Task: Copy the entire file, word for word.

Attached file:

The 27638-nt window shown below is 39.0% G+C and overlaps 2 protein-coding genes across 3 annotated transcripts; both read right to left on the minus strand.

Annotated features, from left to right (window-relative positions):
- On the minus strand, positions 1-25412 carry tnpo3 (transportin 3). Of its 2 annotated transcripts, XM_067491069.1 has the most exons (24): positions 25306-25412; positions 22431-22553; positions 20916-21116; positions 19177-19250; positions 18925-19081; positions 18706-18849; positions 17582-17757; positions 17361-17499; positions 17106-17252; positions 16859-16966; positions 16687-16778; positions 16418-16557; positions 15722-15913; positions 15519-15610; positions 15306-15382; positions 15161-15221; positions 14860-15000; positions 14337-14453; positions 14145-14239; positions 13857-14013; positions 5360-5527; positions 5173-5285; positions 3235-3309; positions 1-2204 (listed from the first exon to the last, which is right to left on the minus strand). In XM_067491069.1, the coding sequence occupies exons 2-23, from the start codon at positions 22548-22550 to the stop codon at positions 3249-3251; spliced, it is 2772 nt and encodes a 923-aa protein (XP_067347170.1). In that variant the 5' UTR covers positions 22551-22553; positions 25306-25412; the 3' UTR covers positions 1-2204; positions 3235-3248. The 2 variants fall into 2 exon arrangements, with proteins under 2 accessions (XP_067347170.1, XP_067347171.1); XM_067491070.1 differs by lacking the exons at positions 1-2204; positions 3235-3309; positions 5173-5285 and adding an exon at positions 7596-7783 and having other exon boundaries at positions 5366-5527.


The 27638-nt window shown below is 39.0% G+C and overlaps 2 protein-coding genes across 3 annotated transcripts; both read right to left on the minus strand.

Annotated features, from left to right (window-relative positions):
- On the minus strand, positions 1-25412 carry tnpo3 (transportin 3). Of its 2 annotated transcripts, XM_067491069.1 has the most exons (24): positions 25306-25412; positions 22431-22553; positions 20916-21116; positions 19177-19250; positions 18925-19081; positions 18706-18849; positions 17582-17757; positions 17361-17499; positions 17106-17252; positions 16859-16966; positions 16687-16778; positions 16418-16557; positions 15722-15913; positions 15519-15610; positions 15306-15382; positions 15161-15221; positions 14860-15000; positions 14337-14453; positions 14145-14239; positions 13857-14013; positions 5360-5527; positions 5173-5285; positions 3235-3309; positions 1-2204 (listed from the first exon to the last, which is right to left on the minus strand). In XM_067491069.1, the coding sequence occupies exons 2-23, from the start codon at positions 22548-22550 to the stop codon at positions 3249-3251; spliced, it is 2772 nt and encodes a 923-aa protein (XP_067347170.1). In that variant the 5' UTR covers positions 22551-22553; positions 25306-25412; the 3' UTR covers positions 1-2204; positions 3235-3248. The 2 variants fall into 2 exon arrangements, with proteins under 2 accessions (XP_067347170.1, XP_067347171.1); XM_067491070.1 differs by lacking the exons at positions 1-2204; positions 3235-3309; positions 5173-5285 and adding an exon at positions 7596-7783 and having other exon boundaries at positions 5366-5527.